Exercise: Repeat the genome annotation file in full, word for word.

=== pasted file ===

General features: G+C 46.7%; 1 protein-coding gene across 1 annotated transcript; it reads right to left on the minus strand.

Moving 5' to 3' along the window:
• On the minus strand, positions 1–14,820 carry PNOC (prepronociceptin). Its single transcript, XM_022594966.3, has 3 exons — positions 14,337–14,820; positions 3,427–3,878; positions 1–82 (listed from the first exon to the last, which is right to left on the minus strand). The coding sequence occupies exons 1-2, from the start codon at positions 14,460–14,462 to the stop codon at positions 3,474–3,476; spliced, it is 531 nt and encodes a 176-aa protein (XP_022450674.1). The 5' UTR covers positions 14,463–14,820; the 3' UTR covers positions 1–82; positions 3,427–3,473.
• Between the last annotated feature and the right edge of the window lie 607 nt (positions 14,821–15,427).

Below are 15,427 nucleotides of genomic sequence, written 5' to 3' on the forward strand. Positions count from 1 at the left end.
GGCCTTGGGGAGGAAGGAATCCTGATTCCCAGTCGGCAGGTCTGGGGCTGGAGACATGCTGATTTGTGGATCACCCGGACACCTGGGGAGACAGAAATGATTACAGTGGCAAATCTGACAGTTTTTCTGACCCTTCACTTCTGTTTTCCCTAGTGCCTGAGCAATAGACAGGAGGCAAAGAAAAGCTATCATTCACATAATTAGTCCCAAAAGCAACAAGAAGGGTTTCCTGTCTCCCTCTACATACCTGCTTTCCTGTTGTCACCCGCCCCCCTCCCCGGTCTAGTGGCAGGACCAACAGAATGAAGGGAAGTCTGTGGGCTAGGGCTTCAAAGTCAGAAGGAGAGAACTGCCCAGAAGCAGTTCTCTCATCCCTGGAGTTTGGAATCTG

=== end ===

General features: G+C 46.7%; 1 protein-coding gene across 1 annotated transcript; it reads right to left on the minus strand.

Moving 5' to 3' along the window:
• On the minus strand, positions 1–14,820 carry PNOC (prepronociceptin). Its single transcript, XM_022594966.3, has 3 exons — positions 14,337–14,820; positions 3,427–3,878; positions 1–82 (listed from the first exon to the last, which is right to left on the minus strand). The coding sequence occupies exons 1-2, from the start codon at positions 14,460–14,462 to the stop codon at positions 3,474–3,476; spliced, it is 531 nt and encodes a 176-aa protein (XP_022450674.1). The 5' UTR covers positions 14,463–14,820; the 3' UTR covers positions 1–82; positions 3,427–3,473.
• Between the last annotated feature and the right edge of the window lie 607 nt (positions 14,821–15,427).

Below are 15,427 nucleotides of genomic sequence, written 5' to 3' on the forward strand. Positions count from 1 at the left end.
GGCCTTGGGGAGGAAGGAATCCTGATTCCCAGTCGGCAGGTCTGGGGCTGGAGACATGCTGATTTGTGGATCACCCGGACACCTGGGGAGACAGAAATGATTACAGTGGCAAATCTGACAGTTTTTCTGACCCTTCACTTCTGTTTTCCCTAGTGCCTGAGCAATAGACAGGAGGCAAAGAAAAGCTATCATTCACATAATTAGTCCCAAAAGCAACAAGAAGGGTTTCCTGTCTCCCTCTACATACCTGCTTTCCTGTTGTCACCCGCCCCCCTCCCCGGTCTAGTGGCAGGACCAACAGAATGAAGGGAAGTCTGTGGGCTAGGGCTTCAAAGTCAGAAGGAGAGAACTGCCCAGAAGCAGTTCTCTCATCCCTGGAGTTTGGAATCTG